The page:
GRACE :: Lung Cancer

erlotinib

Are EGFR TKIs (Such as Tarceva) Effective in Lung Cancer Patients Who Are Wild Type EGFR?

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For patients with wild type EGFR, meaning there is no EGFR mutation, drugs like Tarceva (erlotinib) can have a small benefit, but Dr. Joan Schiller wants research to do better. February 2014


How Do You Help Your EGFR Patients Make Treatment Decisions When Their Cancers Grow?

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Dr. Geoffrey Oxnard of Dana-Farber Cancer Institute describes how he helps his EGFR lung cancer patients make decisions about next steps in treatment when their cancers grow.


Should Small Cell Lung Cancer Patients Who Respond to Chemo Receive Consolidation Radiotherapy?

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Dr. Nasser Hanna outlines the possible benefits of consolidation chest radiation for small cell lung cancer patients who respond well to chemotherapy.

CREST Trial Design


What Went Wrong? The Failure of MetMab with Tarceva in Advanced Non-Small Cell Lung Cancer

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“Dead negative,” is how Dr. Nasser Hanna describes results of a phase 3 study that examined how patients with high MET expression did on the drug MetMab (onartuzumab).

OAM4971g: Overall Survival Results


Not all EGFR Activating Mutations are Created Equal: Time to Stop Pooling Them Together

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It’s been a decade since EGFR gene mutations were first identified as highly correlated with a high probability of response to EGFR tyrosine kinase inhibitors (TKIs) like Iressa (gefitinib) and Tarceva (erlotinib), and more recently Gilotrif (afatinib).   We’ve learned that there are an array of EGFR mutations, and that the two most common ones, an exon 19 deletion or an L858R substitution on exon 21 (an exon is a specific expressed portion of a gene), each somewhere around 40-45% of  the EGFR mutations seen, are actually the ones consistently associated with a dramatic and often long-lasting response to EGFR TKIs. In contrast, the other 10-12% of EGFR mutations, most commonly on exon 18 or exon 20, are a heterogeneous group with a less clear benefit from EGFR TKIs.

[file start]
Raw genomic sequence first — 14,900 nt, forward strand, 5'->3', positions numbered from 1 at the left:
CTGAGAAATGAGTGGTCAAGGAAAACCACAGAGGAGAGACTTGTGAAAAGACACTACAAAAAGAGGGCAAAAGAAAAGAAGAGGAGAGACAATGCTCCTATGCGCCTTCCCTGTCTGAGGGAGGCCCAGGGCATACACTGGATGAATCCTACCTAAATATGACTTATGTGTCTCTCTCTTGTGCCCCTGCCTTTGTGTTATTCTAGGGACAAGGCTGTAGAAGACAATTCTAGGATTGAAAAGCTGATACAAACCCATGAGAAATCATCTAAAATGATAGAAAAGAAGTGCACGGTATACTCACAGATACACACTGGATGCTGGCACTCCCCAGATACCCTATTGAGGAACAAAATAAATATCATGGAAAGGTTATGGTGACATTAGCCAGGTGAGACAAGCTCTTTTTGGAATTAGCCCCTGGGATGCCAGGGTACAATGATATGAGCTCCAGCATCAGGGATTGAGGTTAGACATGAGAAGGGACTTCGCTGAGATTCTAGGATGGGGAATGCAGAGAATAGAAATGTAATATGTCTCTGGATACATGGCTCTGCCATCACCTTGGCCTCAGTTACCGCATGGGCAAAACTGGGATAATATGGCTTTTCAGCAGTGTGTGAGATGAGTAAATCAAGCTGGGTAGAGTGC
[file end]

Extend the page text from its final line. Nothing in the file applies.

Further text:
For about the last 5 years, the lung cancer community has reached a pretty clear consensus that the exon 19 deletions and exon 21, L858R substitutions represent so-called “activating mutations”, and patients with these specific mutations in their tumors are the ones that have, in trial after trial, been shown to have a markedly higher response rate (RR) and longer progression-free survival (PFS) with EGFR TKIs than with standard chemotherapy.  Over that time, they have been pooled together and largely presumed to be very comparable. More recent research presented at ASCO 2014, however, rekindles questions that go back many years and cast doubt on whether we should really pool these two mutations together. 

Back in 2006, two different publications came out — one from Boston’s Dana Farber Cancer Institute (on the top of the figure below), and another from New York’s Memorial Sloan-Kettering Cancer Center (bottom of figure below) — each independently reported that while both mutations were associated with very good responses to Iressa or Tarceva, the exon 19 patients seemed to do better, potentially in terms of both PFS and overall survival (OS).  

Exon 19 vs. Exon 21 2006

(click on image to enlarge)

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